Second Harvest Community Food Bank Blog
My SNAP Challenge - Day 4
by Chad Higdon, Executive Director
So before my daughter went to bed last tonight, she comes in to tell me congratulations. A little perplexed, I asked her what for and she tells me because I did it. It then dawned on me, it is Wednesday night and I have survived my five days of living on a $4.50 food allowance. So in the grand scheme of things, yes I accomplished my goal of purchasing an amount of food within that allotment and still had some change to spare and can now go back to choosing to take my food intake habits for granted if I wish.
On the first day of my SNAP Challenge, I spent $12.89 on bread, eggs, cheese, bologna, chips, ramen noodles, a can of tuna, mayonnaise and beef ravioli which left $9.61 in my budget.
On the third day, I went back to the store and spent an additional $6.15 on butter, a few bananas, apples and peaches and a can of tomato soup, leaving $3.46.
Last night, while coaching my son’s ballgame, I spent $1.00 on a package of sunflower seeds, and yesterday, I bought a soda at the gas station for $1.25. With forty-five minutes left in the night, I can splurge on a late night snack with the $1.21 I have remaining if I so desire. So as my daughter informed me I actually did it, I lived on a food stamp budget for five days.
The first day I went without eating anything and only drank water. The second day I became sick and realized I may rely a little too heavily on my caffeinated beverages. By the third day, I was managing a little better but still felt a slight headache throughout the day. Venturing to the grocery store and picking up some fruit gave me a nice pick me up at that point.
On Monday night we sat down as a family and ate grilled cheese together. There is no better word than awesome to describe how it feels for your family to want to eat grilled cheese with you because you have cheese and bread and butter in your allowable food intake. I never thought I would have fun with this experience by cooking eggs and toast for my kids before school.
While in earnest I can say I had fun with this, it certainly cannot be fun to juggle the many issues folks, like the individuals being served lunch at the Open Door Food Kitchen struggle with when I visited Tuesday. I was very relieved when Director Dan Moyer offered me a cup of coffee, the first thing I had to drink other than water since Friday. And the glass of milk I had was a slight change of course from the normal routine, but overall I’m glad I had the opportunity to volunteer on site and partake in the afternoon meal. The highlight of this visit was certainly when the nice gentleman volunteering behind the counter offered lunch through a gift card to the Vietnam vet that went through the line, and it took about all I had to keep it in at that point. And if you know me, I’m not that emotional of a person.
This entire experience has really helped me take a closer look at my personal eating habits, helped me see into the perspective of many we serve on a daily basis, and it helped me understand how much of an influence I am on my own children. Which leads me to one conclusion, one way we may be able to actually impact poverty is through education.
If there is one thing I would encourage through all of this is simply to do what you can to really see the issues facing your own community. Do what I did and spend a day working at the Open Door Food Kitchen, or reach out to Interserv and volunteer to deliver home delivered meals. Come down to Second Harvest and volunteer in Fresh Start, Your Community Market or assist with a delivery route once per month of commodities to income eligible seniors. There are many pantries throughout the region where they would be delighted to have you stop in and ask what you can do to help.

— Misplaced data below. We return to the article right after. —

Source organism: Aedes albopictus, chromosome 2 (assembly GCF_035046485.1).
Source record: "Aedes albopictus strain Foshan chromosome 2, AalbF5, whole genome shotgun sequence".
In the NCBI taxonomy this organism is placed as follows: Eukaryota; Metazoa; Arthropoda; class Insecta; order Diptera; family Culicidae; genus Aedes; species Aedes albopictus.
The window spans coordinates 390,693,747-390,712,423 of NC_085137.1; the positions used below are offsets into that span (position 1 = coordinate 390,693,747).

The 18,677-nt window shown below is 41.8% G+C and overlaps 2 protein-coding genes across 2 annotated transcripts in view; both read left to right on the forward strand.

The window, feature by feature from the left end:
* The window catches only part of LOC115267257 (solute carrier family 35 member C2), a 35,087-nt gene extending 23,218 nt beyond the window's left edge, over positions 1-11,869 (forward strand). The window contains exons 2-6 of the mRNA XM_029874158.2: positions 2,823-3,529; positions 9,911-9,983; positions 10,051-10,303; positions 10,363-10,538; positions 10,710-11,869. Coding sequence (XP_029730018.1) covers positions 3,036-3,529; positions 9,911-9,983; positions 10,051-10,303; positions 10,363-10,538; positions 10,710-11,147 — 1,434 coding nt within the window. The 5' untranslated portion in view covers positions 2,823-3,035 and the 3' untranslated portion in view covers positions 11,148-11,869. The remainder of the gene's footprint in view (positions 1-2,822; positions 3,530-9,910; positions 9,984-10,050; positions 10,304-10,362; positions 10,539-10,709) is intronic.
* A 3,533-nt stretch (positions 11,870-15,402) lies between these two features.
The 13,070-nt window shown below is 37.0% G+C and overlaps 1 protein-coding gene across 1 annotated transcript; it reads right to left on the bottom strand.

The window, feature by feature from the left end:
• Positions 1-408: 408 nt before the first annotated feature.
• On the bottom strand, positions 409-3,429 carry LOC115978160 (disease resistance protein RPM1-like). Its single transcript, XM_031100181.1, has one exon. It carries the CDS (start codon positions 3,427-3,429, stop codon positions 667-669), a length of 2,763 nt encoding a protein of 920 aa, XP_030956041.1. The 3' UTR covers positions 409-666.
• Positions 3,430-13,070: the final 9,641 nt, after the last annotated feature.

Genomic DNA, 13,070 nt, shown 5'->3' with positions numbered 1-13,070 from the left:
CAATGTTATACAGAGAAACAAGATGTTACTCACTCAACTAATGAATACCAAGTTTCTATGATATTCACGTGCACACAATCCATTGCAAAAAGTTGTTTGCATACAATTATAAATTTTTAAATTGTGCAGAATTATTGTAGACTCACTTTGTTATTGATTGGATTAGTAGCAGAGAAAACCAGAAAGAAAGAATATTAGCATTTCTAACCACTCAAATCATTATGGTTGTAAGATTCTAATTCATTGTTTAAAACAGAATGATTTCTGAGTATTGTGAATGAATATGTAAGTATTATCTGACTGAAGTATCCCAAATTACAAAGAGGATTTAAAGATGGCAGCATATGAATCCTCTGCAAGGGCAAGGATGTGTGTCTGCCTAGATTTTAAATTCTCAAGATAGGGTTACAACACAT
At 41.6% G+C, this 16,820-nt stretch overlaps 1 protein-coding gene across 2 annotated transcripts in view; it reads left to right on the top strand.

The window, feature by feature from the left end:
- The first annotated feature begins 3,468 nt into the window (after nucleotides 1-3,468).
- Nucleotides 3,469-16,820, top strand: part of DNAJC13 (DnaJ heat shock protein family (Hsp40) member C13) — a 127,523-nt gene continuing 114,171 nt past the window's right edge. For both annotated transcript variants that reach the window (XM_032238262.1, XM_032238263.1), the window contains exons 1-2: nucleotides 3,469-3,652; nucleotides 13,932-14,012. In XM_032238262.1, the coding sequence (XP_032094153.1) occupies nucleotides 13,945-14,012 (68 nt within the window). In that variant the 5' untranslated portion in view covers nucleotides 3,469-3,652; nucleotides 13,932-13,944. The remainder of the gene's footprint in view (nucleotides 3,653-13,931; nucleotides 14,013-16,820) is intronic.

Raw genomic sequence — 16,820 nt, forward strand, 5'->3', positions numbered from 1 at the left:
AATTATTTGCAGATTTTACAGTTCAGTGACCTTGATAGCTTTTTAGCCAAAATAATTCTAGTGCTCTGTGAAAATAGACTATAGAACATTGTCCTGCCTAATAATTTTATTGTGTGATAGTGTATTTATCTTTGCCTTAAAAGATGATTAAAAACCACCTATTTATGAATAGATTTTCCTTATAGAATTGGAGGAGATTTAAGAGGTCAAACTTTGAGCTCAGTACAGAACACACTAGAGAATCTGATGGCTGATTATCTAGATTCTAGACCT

I am very glad that I went through with the Challenge, and did my best not to bend the rules and make this as realistic as I could. It’s always different when I know what I can eat, but then still look in the fridge or pantry and see the food that really is there if I really did have a need to eat. I can only imagine what this would look like if there really weren’t other food in my house that I had as a backup plan. Today, I’ve been invited to lunch at the Oldtowne Cafe in Allendale, Missouri, so while this challenge has been a great experience that I will always remember, I have no regrets about what I might eat for lunch tomorrow. If you are ever near Allendale, Missouri stop at this place and you will then know why I say this. So while I’m making no promises about what I choose to eat today and whether or not this will affect my eating habits thereafter is yet to be determined.
- Hunger Story
- Hunger Policy
- Second Harvest News
- Second Harvest Event
- Food Stamp Challenge 2012
- News Clips
- Food Insecurities
- Hunger Research
- Teens and Hunger
- Poverty and Hunger
- Community Partners
- Hunger Facts: Food Insecurity Affects Seniors, Too
- Nourishing Seniors: What You Need to Know
- Benefitting Seniors With A Food Drive
- Second Harvest Community Food Bank Helps Seniors Get the Nutrients They Need
- Facts About Seniors and Hunger
- Regina Overman: An Ambassador for Building Hunger-Free Communities
- Nourishing Seniors With Senior Boxes
- Second Harvest Community Food Bank Provides Balanced Nutrition to Seniors
- Close the Gap on Food Insecurity
- Hunger in America Impacted by SNAP Cuts
- Campus Cupboard Helps Fuel Students for Academic Success
- Fresh Start Helps Families Facing Hunger
- The Link Between Learning and Child Hunger in America
- Beverages Play an Important Role in Nutrition
- Teaching Your Children the Value of Giving and Help us in Our Mission of Nourishing Families
- Becoming a Soup Kitchen Volunteer
- SNAP Program May Boost Fruit and Vegetable Consumption
- Wise Giving Alliance’s Standards for Charity Accountability BBB Accreditation Given to Second Harvest Community Food Bank